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King Charles’ upcoming coronation could be an opportunity for Prince Harry and Meghan Markle to employ some palace diplomacy, says a royal expert.
Robert Hardman, author of “Queen of Our Times: The Life of Elizabeth II,” suggests that the former royals be “respectful.”
“This is not our show, it’s his show, we are here because that’s the sort of respect for a beautiful thing to do,” he tells Page Six. “Private family issues aside … that’s for another day.”
The Duke of Sussex, 38, confirmed last week that the couple received an invitation to attend his father’s May coronation, but has not confirmed if they will be attending.
The potential olive branch comes on the heels of Prince Harry’s explosive memoir, “Spare,” in which he accused his father of branding him a “spare” when he was born, not hugging him after delivering the news that Princess Diana had died and constantly joking that he wasn’t Harry’s biological father.
Most recently, it was revealed that Charles, 73, evicted his son and daughter-in-law from their UK abode, Frogmore Cottage, just one day after “Spare” hit the bookshelves.
But Hardman notes that the coronation is “a family event as well as a state event and you would expect all the family to be at a family event.”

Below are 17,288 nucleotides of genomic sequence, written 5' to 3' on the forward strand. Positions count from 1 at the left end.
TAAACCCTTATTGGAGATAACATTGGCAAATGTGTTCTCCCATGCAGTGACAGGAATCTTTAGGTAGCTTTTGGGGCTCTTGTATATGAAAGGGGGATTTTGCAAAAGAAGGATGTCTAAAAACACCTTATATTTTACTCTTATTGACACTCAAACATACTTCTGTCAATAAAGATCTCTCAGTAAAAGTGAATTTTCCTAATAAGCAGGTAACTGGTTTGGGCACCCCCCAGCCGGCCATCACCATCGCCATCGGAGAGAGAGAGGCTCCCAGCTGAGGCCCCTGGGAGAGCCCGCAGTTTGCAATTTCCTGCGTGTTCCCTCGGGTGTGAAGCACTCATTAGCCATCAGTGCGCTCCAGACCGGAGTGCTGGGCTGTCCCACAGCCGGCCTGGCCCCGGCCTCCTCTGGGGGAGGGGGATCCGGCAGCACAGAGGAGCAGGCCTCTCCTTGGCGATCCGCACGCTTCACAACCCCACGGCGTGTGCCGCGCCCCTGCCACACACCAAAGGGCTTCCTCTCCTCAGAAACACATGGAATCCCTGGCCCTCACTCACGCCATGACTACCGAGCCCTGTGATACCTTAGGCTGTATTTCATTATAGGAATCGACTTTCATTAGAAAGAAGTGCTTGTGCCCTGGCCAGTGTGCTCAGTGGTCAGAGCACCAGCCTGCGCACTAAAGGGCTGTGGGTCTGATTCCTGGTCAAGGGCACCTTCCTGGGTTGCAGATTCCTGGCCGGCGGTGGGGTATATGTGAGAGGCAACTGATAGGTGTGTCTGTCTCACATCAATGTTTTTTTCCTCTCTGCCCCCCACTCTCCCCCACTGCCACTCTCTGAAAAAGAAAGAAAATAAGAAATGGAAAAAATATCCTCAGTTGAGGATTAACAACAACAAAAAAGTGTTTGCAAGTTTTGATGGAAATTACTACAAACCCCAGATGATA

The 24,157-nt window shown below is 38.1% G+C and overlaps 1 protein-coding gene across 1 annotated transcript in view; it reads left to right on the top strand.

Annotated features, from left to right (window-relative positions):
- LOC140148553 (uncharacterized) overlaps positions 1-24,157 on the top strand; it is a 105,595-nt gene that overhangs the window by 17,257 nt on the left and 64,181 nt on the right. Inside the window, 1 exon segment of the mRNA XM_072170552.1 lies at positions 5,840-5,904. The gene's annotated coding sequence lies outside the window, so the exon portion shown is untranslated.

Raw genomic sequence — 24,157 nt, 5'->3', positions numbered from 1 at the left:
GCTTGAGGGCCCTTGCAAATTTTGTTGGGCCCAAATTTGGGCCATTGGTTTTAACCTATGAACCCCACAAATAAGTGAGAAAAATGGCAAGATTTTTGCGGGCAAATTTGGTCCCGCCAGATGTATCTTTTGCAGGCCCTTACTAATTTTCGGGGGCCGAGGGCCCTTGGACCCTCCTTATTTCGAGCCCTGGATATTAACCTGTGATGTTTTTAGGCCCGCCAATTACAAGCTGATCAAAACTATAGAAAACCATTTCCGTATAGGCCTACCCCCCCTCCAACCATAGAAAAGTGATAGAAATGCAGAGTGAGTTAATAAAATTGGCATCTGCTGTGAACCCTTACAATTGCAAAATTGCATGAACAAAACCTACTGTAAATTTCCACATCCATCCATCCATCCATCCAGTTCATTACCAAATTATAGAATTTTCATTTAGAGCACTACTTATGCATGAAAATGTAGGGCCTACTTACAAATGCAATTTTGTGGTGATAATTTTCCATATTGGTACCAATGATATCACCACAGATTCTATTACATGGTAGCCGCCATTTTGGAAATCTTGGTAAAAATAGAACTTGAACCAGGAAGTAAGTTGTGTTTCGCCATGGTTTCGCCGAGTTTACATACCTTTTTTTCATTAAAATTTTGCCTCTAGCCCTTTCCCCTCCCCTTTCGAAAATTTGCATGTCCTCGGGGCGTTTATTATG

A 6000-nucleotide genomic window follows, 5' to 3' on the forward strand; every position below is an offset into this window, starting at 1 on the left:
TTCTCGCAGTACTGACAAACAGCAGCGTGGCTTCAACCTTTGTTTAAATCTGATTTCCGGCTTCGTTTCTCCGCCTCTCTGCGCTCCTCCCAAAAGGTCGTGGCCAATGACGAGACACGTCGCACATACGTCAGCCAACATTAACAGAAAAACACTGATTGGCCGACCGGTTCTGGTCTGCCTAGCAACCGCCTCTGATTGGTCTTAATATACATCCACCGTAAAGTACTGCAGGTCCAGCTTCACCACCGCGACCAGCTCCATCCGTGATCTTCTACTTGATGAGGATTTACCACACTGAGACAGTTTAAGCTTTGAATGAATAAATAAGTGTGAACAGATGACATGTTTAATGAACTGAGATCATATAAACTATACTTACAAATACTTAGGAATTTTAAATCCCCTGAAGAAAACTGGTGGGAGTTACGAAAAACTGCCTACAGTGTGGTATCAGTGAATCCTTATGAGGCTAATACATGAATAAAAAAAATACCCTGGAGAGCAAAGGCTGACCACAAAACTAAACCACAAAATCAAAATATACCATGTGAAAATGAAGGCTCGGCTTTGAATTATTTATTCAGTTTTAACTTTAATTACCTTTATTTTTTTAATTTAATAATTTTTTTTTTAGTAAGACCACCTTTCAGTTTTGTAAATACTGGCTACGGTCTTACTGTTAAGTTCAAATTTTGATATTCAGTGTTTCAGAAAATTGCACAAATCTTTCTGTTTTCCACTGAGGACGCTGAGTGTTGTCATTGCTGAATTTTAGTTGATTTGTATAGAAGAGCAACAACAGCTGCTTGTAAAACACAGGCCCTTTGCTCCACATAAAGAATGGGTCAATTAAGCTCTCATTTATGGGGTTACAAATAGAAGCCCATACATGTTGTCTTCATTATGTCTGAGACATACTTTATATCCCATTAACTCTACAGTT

“Don’t forget, we kind of went through this last year with the Queen’s (Platinum) Jubilee,” he says, adding that the Archewell founders were “quite low-key.”
“They didn’t seek to upstage the main event, they didn’t give any interviews, they didn’t have a Netflix crew following them up the aisle [at St. Paul’s Cathedral]. I think if they’re sensible, that’s how they’ll play it this time.”
Hardman is less optimistic about a potential reconciliation between Prince Harry and his brother, Prince William.
In his memoir, Harry spelled out a laundry list of grievances against his older sibling.
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The renegade royal claimed that William had pushed him down during a physical altercation, was less than welcoming to wife Markle and encouraged him to wear that infamous Nazi costume for a fancy dress party.
The Invictus Games founder has been outspoken about wanting an apology, but not expecting one.
Hardman tells us that an apology would have to be a “give on either side.”
“I mean, there always is in any of these things and every family, you know, both sides have to sort of swallow a bit of pride,” he says. “I’m not sure we’re at that stage yet. But, you know, if Harry just keeps saying, I’m not going to do anything until I receive an apology, Well, I think that could be a long way.”
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